What Ulster must do to catch up with Leinster.

By January 11, 2019 Rugby Thoughts

What Ulster must do to catch up with Leinster

If you haven’t noticed, Ulster’s feeder club, Leinster, have been doing quite well recently. In fact, they seem to be finding international-quality players down the back of the sofa.

As part of the IRFU’s plan for world domination, the stated aim of each Irish province is to have as many players representing Ireland as possible. It is hoped that the rising tide of Irish rugby will lift the provincial ships.

There has always been an ebb and flow of power between the provinces. In the past number of years however, there has been an unprecedented torrent of talent coming from Leinster, feeding the Irish player pool.  Leinster’s depth has been Ulster’s gain – we have been the grateful beneficiaries of a number of Leinster’s castaways.

However, Ulster must be concerned at their own dearth of home-grown talent. The trickle of talent Ulster contribute to the Irish player pool is bolstered by a number of players not originally from the province.

Ulster will take some encouragement from the recent emergence of several exciting young prospects in their ranks. However, while the Ulster Academy’s once efficient conveyor belt of players clunks and clicks back into action, we are still some way behind our provincial rivals.

But what can we do to catch up? Here are three reasons Ulster are not producing enough high-quality players and what they can do about it.

1. The Ulster Rugby bubble

In Ulster, rugby remains a sport predominantly played by middle class protestants. It doesn’t take Rachel Riley to work out that, statistically, fewer people playing rugby in Ulster equals less chance of producing top-quality professional rugby players.

To play for Ulster it definitely helps to have gone to one of the ‘big’ rugby playing schools. Granted, the same rugby elitism does also apply to an extent in Leinster, however, our provincial rivals benefit hugely from players from more diverse sporting backgrounds, most notably gaelic football.

Indeed, Rob Kearney, Robbie Henshaw and Sean Cronin (to name a few) are all converted gaelic players while several others have a background in hurling.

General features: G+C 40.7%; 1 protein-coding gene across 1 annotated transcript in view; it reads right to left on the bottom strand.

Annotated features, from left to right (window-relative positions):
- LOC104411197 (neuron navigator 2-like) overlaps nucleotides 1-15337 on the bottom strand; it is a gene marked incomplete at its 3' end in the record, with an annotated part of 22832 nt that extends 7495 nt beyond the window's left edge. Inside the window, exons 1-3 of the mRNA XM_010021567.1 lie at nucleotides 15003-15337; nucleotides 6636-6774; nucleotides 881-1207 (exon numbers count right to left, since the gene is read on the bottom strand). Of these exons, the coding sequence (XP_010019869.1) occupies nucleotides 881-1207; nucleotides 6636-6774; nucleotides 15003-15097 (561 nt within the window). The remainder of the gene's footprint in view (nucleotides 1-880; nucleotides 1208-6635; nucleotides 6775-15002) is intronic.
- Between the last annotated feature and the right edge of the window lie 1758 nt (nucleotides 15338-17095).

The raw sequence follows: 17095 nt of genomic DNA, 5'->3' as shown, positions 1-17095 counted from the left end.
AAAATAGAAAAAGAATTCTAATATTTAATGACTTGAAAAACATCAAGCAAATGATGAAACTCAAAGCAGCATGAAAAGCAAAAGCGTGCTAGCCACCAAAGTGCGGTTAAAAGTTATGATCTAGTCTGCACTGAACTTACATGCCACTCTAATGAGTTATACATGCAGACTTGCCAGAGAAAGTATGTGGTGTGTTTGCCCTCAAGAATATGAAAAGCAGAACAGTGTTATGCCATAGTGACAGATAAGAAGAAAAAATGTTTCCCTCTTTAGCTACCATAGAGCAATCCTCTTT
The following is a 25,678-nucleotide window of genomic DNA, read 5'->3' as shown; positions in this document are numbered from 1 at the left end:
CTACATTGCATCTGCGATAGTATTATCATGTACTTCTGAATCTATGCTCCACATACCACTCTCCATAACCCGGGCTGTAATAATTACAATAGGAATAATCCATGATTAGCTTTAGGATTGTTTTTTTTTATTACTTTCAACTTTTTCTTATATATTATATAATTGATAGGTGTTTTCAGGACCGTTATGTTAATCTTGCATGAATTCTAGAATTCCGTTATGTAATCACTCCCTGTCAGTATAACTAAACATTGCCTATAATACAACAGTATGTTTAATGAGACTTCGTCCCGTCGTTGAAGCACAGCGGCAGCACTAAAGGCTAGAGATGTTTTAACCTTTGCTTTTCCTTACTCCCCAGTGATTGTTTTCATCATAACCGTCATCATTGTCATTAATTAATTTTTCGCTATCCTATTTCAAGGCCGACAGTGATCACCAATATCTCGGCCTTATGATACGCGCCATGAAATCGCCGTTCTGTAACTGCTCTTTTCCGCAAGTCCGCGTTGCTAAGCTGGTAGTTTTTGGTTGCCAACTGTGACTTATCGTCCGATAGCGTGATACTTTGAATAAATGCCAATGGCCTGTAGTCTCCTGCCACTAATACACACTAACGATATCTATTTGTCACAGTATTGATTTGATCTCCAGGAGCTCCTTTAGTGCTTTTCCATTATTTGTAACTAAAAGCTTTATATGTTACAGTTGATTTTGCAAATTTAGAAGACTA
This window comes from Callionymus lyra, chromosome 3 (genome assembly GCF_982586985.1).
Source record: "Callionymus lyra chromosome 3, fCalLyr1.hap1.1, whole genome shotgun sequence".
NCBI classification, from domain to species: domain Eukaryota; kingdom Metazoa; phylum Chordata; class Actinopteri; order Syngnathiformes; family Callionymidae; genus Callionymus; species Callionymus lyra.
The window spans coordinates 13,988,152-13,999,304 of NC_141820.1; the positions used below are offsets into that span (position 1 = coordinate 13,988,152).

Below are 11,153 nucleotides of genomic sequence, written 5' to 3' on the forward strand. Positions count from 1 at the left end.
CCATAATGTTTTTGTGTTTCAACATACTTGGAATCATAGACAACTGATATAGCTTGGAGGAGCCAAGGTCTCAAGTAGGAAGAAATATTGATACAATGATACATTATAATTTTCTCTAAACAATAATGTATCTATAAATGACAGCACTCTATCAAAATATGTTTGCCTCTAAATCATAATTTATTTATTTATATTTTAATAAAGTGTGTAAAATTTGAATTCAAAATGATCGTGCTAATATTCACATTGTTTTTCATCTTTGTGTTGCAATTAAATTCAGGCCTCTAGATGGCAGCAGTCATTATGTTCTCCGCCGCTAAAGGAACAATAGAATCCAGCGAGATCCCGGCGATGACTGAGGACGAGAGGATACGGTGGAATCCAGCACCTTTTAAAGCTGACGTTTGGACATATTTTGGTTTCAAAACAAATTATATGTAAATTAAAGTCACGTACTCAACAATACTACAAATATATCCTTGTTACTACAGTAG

In Ulster, rugby is still not readily accessible across the community and class divides, resulting in the province losing out on swathes of talented athletes from a large section of the population.

A lot more needs to be done to make rugby a more inclusive, cross-community sport. In particular, targeting Roman Catholic and secondary schools as well as forging links with GAA and hurling clubs, would be a good start.

2. After school clubs

Rugby clubs in Ulster must cater for school leavers. At present, players barely out of their school shorts are expected to make the massive leap into from school to club rugby and are understandably deterred at the prospect of being flattened by fully-grown men.

In an ideal world, school-leavers should be able to continue playing and developing with their peers, not immediately thrust into senior rugby which tends to have an emphasis on physical dominance and a massive forward pack.

To bridge the gap, clubs should facilitate a well-organised u20s league. This would help encourage school-leavers to continue playing rugby post-school with their peers and focus on developing skills and tactical understanding rather than size and strength. This would help with post-school participation and produce more well-rounded players graduating into senior rugby.

3. Slipping through the net

Far too many quality players are slipping through the net.

In recent years, Ulster have failed miserably at spotting and developing talent. The rugby equivalent of a ‘brain-drain’ of talent is a problem unique to Ulster. This is because (1) huge numbers of school leavers from the ‘big’ rugby schools (predominantly protestant grammar schools) go to mainland UK to study, and (2) the Ulster youth set-up is notoriously poor at spotting potential.

Those players who are overlooked often leave these shores either disillusioned or determined to prove a point elsewhere. Notable Ulster rejects include Ireland internationals Chris Farrell and Sammy Arnold, British Lion Tommy Seymour and Exeter stalwarts Ian Whitten and Gareth Steenson.

By all accounts, the current Ulster youth system can be ruthless and short-sighted in its approach. Player who lack the correct ‘pedigree’ or fail to peak at the right time are spat out by the system. Given the amount of ‘near misses’ Ulster have had with the likes of Chris Henry, Stephen Ferris and Luke Marshall – all of whom at various points considered an alternative path – it stands to reason there are an untold numbers of potential Ulster players who have slipped through the net.

Ulster must be more proactive in spotting and retaining talent. Ulster should follow the example of top football clubs in this regard. Given that players are the club’s most important assets, scouts should be scouring the island for talented players from all backgrounds, incentivising them to stay with Ulster and developing them as players from a young age. Of course, this takes more time and investment than simply giving contracts to ‘ready-made’ players from the School’s Cup Final but it will be worth it in the long-term.

Ulster now have a set-up – in terms of the stadium and facilities – that would rival most clubs in Europe. To once again compete in the upper echelons of European rugby however, Ulster must now turn their attention to investing in the future and producing home-grown talent. As the saying goes, patience is bitter buts its fruit is sweet.

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